Saturday, November 7, 2009

The Art of War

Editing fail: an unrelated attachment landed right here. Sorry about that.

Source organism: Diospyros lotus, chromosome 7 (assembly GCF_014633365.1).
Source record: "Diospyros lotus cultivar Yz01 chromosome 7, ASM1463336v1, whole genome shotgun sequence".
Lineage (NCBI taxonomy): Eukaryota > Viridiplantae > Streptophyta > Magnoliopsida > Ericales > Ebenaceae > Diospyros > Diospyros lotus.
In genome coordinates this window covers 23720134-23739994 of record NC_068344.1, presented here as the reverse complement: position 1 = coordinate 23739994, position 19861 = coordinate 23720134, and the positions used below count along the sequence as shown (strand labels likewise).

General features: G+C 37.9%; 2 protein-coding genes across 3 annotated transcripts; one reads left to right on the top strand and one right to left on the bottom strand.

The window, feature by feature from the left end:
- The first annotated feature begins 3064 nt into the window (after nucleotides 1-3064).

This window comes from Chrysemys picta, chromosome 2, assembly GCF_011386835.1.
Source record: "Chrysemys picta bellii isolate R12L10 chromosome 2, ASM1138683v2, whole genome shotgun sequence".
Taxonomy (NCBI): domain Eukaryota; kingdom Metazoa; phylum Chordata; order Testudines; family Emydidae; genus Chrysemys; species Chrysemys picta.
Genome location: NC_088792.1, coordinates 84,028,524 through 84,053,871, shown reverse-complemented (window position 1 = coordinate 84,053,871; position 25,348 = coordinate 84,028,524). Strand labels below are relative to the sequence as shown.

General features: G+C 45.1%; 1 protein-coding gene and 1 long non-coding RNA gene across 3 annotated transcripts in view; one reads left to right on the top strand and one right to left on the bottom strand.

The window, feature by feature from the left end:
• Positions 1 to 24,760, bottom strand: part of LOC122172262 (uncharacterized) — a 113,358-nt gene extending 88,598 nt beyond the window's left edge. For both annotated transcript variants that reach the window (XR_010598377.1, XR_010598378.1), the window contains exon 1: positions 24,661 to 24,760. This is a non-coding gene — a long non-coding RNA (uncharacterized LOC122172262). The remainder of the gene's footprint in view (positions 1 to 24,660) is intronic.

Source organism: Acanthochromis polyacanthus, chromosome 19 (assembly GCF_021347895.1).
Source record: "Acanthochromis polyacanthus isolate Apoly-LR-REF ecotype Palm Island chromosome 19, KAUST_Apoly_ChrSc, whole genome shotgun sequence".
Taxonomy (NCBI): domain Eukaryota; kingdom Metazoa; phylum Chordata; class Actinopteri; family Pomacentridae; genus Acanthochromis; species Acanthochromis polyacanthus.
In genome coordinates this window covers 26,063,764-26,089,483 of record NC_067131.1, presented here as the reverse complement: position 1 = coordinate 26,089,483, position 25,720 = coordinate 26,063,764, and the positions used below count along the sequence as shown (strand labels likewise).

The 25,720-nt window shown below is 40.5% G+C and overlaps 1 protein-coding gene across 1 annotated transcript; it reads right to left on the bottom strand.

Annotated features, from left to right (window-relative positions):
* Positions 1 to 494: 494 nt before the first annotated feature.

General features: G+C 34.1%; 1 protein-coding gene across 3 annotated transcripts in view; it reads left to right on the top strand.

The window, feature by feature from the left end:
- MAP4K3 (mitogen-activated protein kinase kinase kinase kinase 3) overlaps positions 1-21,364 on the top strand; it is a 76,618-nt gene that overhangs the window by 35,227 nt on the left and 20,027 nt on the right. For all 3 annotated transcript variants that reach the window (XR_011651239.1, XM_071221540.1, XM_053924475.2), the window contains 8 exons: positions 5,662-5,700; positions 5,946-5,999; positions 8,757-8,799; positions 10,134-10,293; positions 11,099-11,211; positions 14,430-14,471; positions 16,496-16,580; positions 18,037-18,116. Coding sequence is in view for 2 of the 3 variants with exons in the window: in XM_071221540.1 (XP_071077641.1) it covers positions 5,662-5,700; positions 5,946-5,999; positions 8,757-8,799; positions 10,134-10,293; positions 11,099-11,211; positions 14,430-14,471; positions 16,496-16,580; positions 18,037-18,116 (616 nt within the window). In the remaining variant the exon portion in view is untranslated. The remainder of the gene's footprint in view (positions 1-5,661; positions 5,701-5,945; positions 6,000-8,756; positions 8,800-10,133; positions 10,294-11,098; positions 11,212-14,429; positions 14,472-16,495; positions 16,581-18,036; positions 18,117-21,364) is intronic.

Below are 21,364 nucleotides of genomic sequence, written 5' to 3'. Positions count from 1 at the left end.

I have a confession to make. I skimmed every page of Rifles for Watie by Harold Keith, winner of the 1958 Newbery Medal. Maybe it's my own issues with reading books about wars, violence, and the loss of innocence, but I just couldn't bring myself to read every page of this 300+ page tome about the Civil War in Kansas. Like All Quiet on the Western Front, Keith shows the wide-eyed excitement of fighting for one's country to the disillusionment of discovering the curruption of the war machine. Keith vividly depicts the fictionalized experiences of a common Union soldier named Jeff Bussey. Bussey is likable and interesting, especially when he defies orders from his superiors to follow his conscience. However, too many details about the war and irrelevant characters make the novel lag on ... and on and on, much like the war itself. While I did enjoy how Keith shared the perspective of each side, including the little known Native American involvement in the war, this book may be more suited for male adolescents (not to be sexist), who savor little nuances and details of history. As for me, I'm just glad I finished it.

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